Nonprofit management education or some form of advanced education is becoming a necessary tool for success in the future of charitable and for profit organizations, some experts even say that advanced education is key for nonprofit managers to be truly efficient. Ray Fisman, Columbia Business School Professor at Columbia University and director of their Social Enterprise Program in New York City says, “Good management is good management. One of the major changes over the past 10 years or so has been an increase in attention to effective management in all organizations, not just nonprofits.”
The Social Enterprise Program is an integrated program offering four core focus areas in business, including nonprofit management. Nonprofit management education is still in its youth, but growing at a steady pace. In 1996, there were 75 programs in the nonprofit management field, today there are close to 180. Now, more nonprofit management programs are being offered in integrated formats. Studying nonprofit management in an integrated program gives nonprofit leaders invaluable experience that is necessary for successful collaborations.
The integrated programs do have downfalls because not all students share the same focus. However, the benefits outweigh the downfalls. David Thornburgh, executive director of the Fels Institute of Government at the University of Pennsylvania in Philadelphia comments on the value of integrated programs, “I really believe in the value of the integrated approach. When you work in the nonprofit setting, you shouldn’t feel like you are set apart from the larger political environment or business community. They all exist as a network.” Organizations vary greatly in the nonprofit sector so studying in an integrated format gives students an advantage. Because students in these programs work or will work both in the government and the private sectors, students develop a solid understating of the relationship between the government and non profit organizations.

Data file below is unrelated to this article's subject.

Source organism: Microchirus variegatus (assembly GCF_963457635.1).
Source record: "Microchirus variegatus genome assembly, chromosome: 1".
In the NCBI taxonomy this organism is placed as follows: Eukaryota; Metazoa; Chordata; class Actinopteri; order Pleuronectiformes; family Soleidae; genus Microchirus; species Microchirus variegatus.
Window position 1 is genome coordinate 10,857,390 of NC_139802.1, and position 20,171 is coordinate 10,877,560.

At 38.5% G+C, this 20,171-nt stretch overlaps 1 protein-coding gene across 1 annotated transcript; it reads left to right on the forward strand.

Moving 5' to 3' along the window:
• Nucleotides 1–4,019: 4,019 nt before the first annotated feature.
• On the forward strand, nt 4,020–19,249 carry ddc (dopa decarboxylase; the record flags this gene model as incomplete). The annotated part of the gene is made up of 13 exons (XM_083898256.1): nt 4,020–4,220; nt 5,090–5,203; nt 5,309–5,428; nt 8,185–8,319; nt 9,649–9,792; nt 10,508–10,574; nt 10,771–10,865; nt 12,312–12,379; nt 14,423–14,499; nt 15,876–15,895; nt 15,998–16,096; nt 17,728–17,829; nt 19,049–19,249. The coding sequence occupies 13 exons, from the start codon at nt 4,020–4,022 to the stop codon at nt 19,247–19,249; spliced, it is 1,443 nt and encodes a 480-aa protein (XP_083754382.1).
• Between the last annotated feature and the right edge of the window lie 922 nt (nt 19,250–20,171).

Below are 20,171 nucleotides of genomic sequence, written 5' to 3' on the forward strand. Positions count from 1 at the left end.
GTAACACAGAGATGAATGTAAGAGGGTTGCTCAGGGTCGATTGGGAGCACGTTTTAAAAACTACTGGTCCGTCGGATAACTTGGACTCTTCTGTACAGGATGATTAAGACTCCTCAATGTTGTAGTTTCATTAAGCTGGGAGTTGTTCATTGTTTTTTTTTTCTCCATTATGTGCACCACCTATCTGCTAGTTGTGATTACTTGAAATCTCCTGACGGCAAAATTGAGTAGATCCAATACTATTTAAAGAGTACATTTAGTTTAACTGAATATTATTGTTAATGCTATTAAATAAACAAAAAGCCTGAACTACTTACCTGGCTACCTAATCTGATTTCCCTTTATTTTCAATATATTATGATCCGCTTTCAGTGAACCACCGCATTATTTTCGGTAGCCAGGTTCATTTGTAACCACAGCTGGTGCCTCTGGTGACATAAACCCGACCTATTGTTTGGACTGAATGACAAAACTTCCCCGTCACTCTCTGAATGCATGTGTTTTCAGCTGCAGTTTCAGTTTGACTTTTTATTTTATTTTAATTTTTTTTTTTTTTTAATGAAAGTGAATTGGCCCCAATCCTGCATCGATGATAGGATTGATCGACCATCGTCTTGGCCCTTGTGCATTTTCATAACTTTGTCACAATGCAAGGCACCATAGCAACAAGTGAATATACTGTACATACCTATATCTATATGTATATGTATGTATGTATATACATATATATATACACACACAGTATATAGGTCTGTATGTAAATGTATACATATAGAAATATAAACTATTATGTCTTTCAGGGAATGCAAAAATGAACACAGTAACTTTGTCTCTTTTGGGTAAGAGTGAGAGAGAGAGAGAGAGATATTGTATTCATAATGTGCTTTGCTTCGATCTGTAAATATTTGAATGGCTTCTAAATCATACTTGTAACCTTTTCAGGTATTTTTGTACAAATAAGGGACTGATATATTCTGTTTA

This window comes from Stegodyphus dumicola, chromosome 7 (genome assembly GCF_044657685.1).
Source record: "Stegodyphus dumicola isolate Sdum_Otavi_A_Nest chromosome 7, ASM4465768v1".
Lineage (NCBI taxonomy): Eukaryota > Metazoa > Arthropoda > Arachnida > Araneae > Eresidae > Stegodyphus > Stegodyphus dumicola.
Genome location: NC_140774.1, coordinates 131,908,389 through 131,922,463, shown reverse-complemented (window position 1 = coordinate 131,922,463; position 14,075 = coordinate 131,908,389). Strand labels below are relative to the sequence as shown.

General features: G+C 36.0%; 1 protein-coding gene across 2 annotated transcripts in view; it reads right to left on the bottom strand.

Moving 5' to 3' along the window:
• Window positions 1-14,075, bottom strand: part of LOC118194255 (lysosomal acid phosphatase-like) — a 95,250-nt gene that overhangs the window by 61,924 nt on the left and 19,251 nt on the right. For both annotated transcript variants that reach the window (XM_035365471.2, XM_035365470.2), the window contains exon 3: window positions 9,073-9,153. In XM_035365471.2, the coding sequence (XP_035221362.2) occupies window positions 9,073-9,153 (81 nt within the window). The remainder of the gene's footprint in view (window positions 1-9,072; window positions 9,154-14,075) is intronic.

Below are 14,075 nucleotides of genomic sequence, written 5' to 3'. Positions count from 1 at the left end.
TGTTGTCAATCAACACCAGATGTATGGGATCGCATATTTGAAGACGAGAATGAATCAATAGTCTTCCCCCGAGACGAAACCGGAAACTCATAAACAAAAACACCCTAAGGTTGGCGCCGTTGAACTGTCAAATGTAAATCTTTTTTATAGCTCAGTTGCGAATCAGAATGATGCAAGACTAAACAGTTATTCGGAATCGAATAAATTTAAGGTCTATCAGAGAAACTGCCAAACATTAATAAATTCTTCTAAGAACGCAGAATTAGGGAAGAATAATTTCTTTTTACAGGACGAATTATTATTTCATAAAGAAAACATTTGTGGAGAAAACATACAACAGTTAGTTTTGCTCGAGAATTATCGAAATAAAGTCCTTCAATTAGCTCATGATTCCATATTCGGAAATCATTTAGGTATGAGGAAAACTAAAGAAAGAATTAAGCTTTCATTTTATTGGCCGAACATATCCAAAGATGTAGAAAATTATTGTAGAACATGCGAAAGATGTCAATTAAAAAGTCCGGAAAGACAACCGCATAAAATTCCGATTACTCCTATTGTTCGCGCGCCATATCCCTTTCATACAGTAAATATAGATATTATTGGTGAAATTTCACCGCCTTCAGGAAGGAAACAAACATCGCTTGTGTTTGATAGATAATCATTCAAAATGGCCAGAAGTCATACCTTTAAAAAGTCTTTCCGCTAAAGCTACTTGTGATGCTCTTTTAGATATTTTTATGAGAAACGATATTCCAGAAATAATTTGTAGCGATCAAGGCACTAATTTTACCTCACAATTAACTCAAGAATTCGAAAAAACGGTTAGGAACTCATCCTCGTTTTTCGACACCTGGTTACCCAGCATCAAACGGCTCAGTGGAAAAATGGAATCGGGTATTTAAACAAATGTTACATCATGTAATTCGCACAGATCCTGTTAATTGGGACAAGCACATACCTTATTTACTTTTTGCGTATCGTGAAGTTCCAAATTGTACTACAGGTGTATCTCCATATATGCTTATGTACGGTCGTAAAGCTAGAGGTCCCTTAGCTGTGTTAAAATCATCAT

Julia Sass Rubin, an assistant professor specializing in nonprofit management education at Rutgers University says that if students are set in working in nonprofit management they would be best served in a stand alone program as opposed to an integrated program. However, she states that most business schools don’t take nonprofit management programs very seriously and see them as more of a fad. However, interest in the field is growing and more programs are being established. Experts in the nonprofit education field say that now-during the economic recession, is the time for nonprofits to invest in training and education to secure a more successful future for their organization.